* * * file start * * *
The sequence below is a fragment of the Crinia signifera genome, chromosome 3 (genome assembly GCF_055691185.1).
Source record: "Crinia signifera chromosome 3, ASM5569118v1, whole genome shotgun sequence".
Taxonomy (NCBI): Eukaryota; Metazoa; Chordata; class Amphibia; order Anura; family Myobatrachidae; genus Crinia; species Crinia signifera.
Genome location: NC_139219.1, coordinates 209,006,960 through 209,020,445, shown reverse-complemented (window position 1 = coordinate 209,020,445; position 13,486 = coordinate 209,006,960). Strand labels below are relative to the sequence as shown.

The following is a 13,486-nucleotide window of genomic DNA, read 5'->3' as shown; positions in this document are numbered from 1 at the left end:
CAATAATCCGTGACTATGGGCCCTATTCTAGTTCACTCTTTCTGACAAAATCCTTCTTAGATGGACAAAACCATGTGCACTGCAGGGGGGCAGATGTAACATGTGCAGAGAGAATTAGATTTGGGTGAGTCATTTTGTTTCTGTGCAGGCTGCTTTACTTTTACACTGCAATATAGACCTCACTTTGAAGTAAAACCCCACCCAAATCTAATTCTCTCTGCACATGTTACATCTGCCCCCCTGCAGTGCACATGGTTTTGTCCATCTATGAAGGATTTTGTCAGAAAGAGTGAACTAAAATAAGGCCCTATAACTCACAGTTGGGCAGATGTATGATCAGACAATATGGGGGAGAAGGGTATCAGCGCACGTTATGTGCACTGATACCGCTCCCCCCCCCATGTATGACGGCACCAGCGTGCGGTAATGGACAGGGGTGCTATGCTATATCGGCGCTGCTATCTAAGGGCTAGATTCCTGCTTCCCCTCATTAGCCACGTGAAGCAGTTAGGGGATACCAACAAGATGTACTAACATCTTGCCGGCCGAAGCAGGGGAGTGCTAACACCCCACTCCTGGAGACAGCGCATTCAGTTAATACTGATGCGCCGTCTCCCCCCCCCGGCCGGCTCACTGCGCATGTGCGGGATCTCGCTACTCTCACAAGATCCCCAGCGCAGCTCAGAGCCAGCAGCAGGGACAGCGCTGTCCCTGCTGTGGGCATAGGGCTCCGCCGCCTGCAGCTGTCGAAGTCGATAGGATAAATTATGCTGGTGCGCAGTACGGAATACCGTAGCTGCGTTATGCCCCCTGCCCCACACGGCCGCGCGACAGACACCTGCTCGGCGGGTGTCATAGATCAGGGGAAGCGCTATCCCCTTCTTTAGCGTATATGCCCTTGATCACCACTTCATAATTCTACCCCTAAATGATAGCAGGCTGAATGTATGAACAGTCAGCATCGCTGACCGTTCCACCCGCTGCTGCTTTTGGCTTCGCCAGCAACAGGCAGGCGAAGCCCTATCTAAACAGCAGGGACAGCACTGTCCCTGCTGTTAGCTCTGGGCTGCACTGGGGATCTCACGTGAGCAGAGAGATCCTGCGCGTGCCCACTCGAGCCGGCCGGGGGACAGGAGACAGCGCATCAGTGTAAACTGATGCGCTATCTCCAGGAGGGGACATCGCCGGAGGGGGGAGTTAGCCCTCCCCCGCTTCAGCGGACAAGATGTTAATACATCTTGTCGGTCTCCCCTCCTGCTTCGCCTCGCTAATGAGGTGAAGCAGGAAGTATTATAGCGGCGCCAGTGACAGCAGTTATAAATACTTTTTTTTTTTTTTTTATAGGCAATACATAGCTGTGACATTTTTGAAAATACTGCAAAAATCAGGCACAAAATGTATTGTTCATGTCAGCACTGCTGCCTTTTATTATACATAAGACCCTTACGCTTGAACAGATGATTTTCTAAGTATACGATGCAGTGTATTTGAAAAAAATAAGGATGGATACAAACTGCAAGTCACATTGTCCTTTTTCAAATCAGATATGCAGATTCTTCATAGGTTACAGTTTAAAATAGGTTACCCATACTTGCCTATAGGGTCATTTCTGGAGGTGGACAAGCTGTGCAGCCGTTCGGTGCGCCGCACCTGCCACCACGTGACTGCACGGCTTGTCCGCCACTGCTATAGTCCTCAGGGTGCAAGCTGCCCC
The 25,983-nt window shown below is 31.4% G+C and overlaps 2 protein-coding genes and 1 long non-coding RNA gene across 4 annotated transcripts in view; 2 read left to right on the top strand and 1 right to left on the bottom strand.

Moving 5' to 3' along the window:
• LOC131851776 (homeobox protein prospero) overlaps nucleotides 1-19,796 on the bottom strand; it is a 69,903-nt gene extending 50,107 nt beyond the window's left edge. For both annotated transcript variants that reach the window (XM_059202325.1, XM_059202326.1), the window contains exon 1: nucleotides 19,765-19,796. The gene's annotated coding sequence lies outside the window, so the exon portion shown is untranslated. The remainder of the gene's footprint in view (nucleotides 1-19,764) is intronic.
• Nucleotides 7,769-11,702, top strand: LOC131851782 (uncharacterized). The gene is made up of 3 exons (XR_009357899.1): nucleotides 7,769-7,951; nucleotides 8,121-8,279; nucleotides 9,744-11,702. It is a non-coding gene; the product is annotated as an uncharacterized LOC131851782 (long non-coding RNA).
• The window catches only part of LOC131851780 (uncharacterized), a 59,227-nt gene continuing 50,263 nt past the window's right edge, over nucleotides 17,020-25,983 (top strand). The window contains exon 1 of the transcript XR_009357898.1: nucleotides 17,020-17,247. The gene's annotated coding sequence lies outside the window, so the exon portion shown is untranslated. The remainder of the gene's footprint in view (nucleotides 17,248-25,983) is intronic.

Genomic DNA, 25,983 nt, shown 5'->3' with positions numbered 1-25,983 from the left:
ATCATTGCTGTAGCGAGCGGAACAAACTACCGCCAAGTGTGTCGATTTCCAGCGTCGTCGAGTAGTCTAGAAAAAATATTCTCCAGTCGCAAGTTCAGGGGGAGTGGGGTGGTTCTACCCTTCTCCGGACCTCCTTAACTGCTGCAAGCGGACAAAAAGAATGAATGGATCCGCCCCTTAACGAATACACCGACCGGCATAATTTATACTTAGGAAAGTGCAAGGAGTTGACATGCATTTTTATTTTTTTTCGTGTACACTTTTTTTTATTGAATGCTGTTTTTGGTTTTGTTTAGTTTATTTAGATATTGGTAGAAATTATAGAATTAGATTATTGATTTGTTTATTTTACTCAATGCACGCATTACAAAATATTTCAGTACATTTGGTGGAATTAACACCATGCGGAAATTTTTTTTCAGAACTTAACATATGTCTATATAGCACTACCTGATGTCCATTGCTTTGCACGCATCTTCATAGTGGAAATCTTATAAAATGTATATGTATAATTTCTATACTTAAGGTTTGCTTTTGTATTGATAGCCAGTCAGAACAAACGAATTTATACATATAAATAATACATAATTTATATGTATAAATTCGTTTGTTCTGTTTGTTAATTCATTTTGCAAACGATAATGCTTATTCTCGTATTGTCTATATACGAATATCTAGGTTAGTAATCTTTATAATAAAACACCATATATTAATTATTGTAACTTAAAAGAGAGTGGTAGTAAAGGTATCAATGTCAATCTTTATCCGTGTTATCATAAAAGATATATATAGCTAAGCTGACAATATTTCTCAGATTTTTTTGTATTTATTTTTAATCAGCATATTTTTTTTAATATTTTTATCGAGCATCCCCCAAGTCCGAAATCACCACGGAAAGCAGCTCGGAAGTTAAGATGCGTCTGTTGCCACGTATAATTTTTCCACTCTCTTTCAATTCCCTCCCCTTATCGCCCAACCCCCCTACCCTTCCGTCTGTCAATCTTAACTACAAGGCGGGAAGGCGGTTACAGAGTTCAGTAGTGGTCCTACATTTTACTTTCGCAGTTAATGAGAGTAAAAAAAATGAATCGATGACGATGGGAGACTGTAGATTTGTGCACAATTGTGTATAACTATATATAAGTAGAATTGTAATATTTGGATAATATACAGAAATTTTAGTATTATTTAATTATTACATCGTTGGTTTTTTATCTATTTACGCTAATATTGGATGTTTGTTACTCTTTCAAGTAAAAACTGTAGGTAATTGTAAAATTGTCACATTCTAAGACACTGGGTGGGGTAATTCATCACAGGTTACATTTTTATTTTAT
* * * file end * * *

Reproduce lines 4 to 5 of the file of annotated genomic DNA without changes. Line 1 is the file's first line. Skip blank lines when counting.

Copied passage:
Genome location: NC_139219.1, coordinates 209,006,960 through 209,020,445, shown reverse-complemented (window position 1 = coordinate 209,020,445; position 13,486 = coordinate 209,006,960). Strand labels below are relative to the sequence as shown.

The following is a 13,486-nucleotide window of genomic DNA, read 5'->3' as shown; positions in this document are numbered from 1 at the left end: